Although the area may be a little too vibrant for some families, there are fifteen public schools and five different private schools to pick from.
If you don’t have a lot of budget constraints when you’re moving to Austin, TX, you may want to check out Westlake, one of Austin’s most affluent neighborhoods. The homes in this suburb may be pricey, but many of them come with extraordinary country, lake, and city views.
While Westlake does have its own restaurants and shops, some of the neighborhood’s bylaws prevent flamboyant advertisements or signage. Westlake’s environment is quiet, but it does include some of Austin’s top-rated public and private schools as well.
8. East Austin
If you’re looking for a neighborhood that feels like downtown Austin but isn’t quite as pricey, East Austin is a great pick. This vibrant part of the city includes Festival Beach, which hosts some of Austin’s most popular festivals – like Celtic Fest and Texas Craft Brewers Festival.
There are no shortage of restaurants or shops to check out, and while it doesn’t have quite as many school districts, East Austin does have some of the city’s favorite charter schools.
There are plenty of vibrant neighborhoods in Austin, Texas, but very few are as vibrant as the heart of downtown Austin. In addition to restaurants, designer shops, and plenty of amenities, downtown Austin’s business district is constantly bustling day and night.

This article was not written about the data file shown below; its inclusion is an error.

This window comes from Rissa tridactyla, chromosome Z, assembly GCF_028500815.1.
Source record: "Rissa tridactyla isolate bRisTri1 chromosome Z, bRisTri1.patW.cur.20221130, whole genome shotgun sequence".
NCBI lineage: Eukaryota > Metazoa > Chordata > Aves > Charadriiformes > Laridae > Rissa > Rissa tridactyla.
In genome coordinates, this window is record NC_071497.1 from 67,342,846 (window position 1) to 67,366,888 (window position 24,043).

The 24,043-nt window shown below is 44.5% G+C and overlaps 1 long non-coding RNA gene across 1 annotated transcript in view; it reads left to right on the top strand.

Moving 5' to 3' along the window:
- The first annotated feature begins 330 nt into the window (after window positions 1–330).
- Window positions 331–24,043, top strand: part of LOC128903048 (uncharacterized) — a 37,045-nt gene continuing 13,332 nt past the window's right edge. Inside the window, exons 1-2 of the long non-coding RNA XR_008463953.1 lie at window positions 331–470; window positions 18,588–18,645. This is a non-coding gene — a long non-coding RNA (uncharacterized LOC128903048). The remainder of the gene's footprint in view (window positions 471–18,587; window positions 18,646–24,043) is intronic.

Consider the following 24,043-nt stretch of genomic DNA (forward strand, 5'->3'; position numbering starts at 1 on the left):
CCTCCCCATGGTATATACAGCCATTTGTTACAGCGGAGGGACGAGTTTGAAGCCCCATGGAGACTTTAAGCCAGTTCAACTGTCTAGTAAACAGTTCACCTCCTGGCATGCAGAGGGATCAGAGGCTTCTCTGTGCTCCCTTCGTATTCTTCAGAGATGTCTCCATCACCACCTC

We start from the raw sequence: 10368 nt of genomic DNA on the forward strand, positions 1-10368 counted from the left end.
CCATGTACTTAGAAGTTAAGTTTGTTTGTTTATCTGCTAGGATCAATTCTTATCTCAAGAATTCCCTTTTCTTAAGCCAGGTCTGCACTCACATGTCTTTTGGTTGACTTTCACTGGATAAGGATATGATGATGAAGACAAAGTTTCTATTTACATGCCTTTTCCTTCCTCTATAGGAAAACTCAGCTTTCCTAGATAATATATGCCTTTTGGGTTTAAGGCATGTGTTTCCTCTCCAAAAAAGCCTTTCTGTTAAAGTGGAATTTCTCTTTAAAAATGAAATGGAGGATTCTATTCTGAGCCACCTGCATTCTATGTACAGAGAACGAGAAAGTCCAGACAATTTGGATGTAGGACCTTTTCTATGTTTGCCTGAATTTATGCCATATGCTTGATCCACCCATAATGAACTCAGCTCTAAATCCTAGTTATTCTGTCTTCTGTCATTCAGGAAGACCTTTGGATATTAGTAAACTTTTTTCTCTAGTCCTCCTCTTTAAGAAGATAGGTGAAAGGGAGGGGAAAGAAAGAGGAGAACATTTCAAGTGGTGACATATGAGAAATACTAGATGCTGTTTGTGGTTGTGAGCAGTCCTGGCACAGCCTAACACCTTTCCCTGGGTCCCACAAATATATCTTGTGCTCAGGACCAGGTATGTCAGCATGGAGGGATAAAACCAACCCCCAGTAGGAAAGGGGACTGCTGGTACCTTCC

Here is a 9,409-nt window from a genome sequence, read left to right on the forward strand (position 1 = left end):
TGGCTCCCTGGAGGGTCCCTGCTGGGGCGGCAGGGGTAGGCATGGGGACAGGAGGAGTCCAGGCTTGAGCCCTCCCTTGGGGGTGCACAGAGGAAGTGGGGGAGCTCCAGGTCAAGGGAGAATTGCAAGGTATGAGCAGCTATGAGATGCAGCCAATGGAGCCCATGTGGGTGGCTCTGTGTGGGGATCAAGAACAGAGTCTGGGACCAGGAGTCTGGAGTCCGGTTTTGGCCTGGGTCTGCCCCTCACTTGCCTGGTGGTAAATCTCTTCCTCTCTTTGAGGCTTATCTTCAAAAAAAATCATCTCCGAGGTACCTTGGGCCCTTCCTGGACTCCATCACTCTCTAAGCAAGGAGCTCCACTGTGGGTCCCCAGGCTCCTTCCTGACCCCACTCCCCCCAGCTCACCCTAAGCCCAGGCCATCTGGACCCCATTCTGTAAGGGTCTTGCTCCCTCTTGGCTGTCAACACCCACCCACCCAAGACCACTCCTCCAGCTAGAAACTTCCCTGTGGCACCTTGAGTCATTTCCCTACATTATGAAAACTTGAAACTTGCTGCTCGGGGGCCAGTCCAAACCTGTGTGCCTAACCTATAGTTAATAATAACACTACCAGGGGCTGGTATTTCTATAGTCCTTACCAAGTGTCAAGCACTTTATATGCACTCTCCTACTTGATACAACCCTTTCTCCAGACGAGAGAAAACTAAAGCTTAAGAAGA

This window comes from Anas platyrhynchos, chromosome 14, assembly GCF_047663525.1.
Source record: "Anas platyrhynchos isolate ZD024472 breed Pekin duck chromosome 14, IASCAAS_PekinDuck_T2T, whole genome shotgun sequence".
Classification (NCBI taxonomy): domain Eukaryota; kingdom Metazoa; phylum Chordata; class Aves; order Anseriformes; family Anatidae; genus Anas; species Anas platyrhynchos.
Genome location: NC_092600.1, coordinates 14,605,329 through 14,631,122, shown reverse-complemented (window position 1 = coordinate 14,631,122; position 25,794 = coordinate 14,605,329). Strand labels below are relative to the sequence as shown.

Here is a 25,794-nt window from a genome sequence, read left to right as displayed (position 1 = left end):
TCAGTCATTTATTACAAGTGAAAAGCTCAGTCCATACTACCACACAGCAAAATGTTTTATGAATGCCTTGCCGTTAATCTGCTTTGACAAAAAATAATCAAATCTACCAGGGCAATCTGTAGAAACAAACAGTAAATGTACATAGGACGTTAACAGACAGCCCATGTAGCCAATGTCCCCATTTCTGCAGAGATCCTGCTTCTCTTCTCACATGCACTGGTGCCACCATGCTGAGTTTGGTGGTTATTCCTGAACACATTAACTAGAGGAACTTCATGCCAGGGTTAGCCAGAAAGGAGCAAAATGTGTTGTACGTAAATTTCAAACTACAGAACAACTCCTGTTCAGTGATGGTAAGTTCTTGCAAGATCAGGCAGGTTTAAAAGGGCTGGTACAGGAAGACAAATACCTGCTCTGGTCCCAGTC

The location can hike up real estate prices, but if you’ve got the money for it, you can even find luxury condos and high-rise lofts that overlook the Colorado River.
You’ll sometimes hear people in Austin call Cherrywood “French Place,” and you will find plenty of French names in the neighborhood. While it’s not as busy as downtown or East Austin, Cherrywood has a few of its own unique shops and cafes – and it’s only a short drive away from some of Austin’s hottest spots.
As close as it is to the University of Texas, many students end up making their home in Cherrywood, although you’ll likely find professionals, artists, and families here too.
11. Cedar Park
If you’re looking to work for some of Austin’s biggest employers, like Dell, National Instruments, or Apple, Cedar Park is just a short drive away from these companies. Many people in Cedar Park find that the neighborhood looks and feels a lot like a classic suburb.
The residential streets are quiet, and with a few surrounding school districts, it’s an ideal place for raising a family as well.
12. Dripping Springs
If you want to stick close to Austin but you’d like to avoid the downtown traffic, Dripping Springs is one of the city’s more affluent suburbs – and it’s only a twenty-five minute drive from Austin’s hottest spots.
However, with plenty of its own amenities, you probably won’t need to drive into the city too much. Dripping Springs has its own recreation center and eateries as well as no shortage of scenic views.